A Week in Arvon: Erin Bolens


Sunset over Lumb Bank

At the start of the year, we teamed up with Arvon to give a group of our budding writers from Apples and Snakes’ The Writing Room the opportunity to take part in a week’s writing residency. The Writing Room offers a safe environment for young poets to write and share work with peers under the guidance of some of the UK’s top professional spoken word artists. Erin Bolens guest-blogs about her time at Arvon, Lumb Bank. 

I am writing this after three days of reacclimatising myself into the ways of city life, where there are no roaring fires, no wall-to-floor shelves of top notch books and the views are more alley than valley. I will endeavour to describe a week of pure sensory indulgence without making anyone physically sick or envy green – it’s going to be hard.

We arrived at Lumb Bank (think every cosy period drama you’ve seen but with very efficient smoke alarms, lots of Bombay mix and a converted barn worthy of Grand Designs) with varying amounts of anticipation, excitement and relief.

“I’m really sorry there’s no eggs for breakfast tomorrow, I used the last to make brownies for when you arrived,” has to be the most beautifully ridiculous apology I have ever heard and sums up the welcoming loveliness that the centre staff radiated. When Jack and Jill introduced themselves I was close to genuinely believing I was in a fairytale dream and would soon wake up.

Taking part in the course was a gorgeously eclectic mix of poet-types from all over the country with very different poetry styles, experiences and goals. It was like walking into a living poet library (that really should be a thing…could we?) and picking a poet from each different shelf and have them read to you for a week. Everyone was incredibly giving, open and generally great humans and invaluable to have in workshops, the kitchen, garden, hallways, my life etc.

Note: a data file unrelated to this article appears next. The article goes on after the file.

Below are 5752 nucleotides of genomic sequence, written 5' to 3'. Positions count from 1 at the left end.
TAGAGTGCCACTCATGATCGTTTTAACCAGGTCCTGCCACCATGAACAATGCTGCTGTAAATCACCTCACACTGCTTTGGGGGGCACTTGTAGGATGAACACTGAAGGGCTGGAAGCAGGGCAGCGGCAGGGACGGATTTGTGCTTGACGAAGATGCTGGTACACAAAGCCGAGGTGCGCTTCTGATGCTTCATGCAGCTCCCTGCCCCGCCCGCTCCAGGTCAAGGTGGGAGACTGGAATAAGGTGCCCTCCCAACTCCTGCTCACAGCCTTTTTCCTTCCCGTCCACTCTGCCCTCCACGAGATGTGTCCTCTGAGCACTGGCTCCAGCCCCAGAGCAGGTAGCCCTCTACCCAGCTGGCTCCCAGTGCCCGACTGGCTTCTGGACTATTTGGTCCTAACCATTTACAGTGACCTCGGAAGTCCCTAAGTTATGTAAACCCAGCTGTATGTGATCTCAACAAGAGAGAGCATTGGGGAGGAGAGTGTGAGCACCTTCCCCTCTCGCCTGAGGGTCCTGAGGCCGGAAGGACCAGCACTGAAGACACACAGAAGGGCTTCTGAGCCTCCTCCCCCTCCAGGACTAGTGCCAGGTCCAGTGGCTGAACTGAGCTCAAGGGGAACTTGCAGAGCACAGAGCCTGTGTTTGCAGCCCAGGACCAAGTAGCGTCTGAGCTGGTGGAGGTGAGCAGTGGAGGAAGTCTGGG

Morning workshops were led by super creatives Hannah Silva and Ross Sutherland. The sessions were excellent, deceptively simple, and very well planned. Ross and Hannah were sincere, caring and worked very well together which made the link between sessions feel seamless and all part of a much bigger master plan.

The workshops generated a valley’s worth of writing as well as providing excellent tools for editing, drafting, sharing and reevaluating work. All of which are useful to have in you toolbox for when you’re a one man band in your bedroom with only the encouragement of novelty pens to help.

The exercises were very detailed and specific yet managed to draw out incredibly varied topics, thoughts and feelings: family relationships, loss, mental health, love, space, the environment, religious dilemmas, many more categories and sometimes a combination of them all. After the workshops we were free to write, walk in the picture-postcard surroundings, collaborate, read and so on. The space and time given to reflect on or consolidate what we we had just learnt or written was absolutely invaluable.

We were also very lucky to have such lovely A&S representatives in Kirsten Luckins and Russell Thompson with us. Both were very generous and gracious with their time and advice – and great poets to boot.

As if this wasn’t enough – Wednesday turned into the gift that kept on giving when we were treated to poems and chat from Rachel Long whose verses, metaphors and honesty was a real treat.

The Arvon week has given us all experiences, both creative and personal, that would not have been possible in any other environment. It was visible on the last day that we were all more than a little concerned that the world was never going to quite live up to this. The term ‘belly laughs’ doesn’t quite cut it – the peals of last week were from somewhere way beyond.

We left with our notebooks inkier, our minds ticking and our hearts polished. Go on, vomit if you want to (but could you let me know if you do, it would make a great anecdote for a poem).

P.S. If you ever find yourself in Heptonstall on a Thursday evening, do try the pub quiz at the White Lion pub. Its host (the white lion himself) Lin and his 42 gins will not disappoint.

Inspired? Find out more about what resources we have for developing and emerging artists, including our projects, participatory programmes and artist development events. Watch this space for more Writing Room dates, coming soon…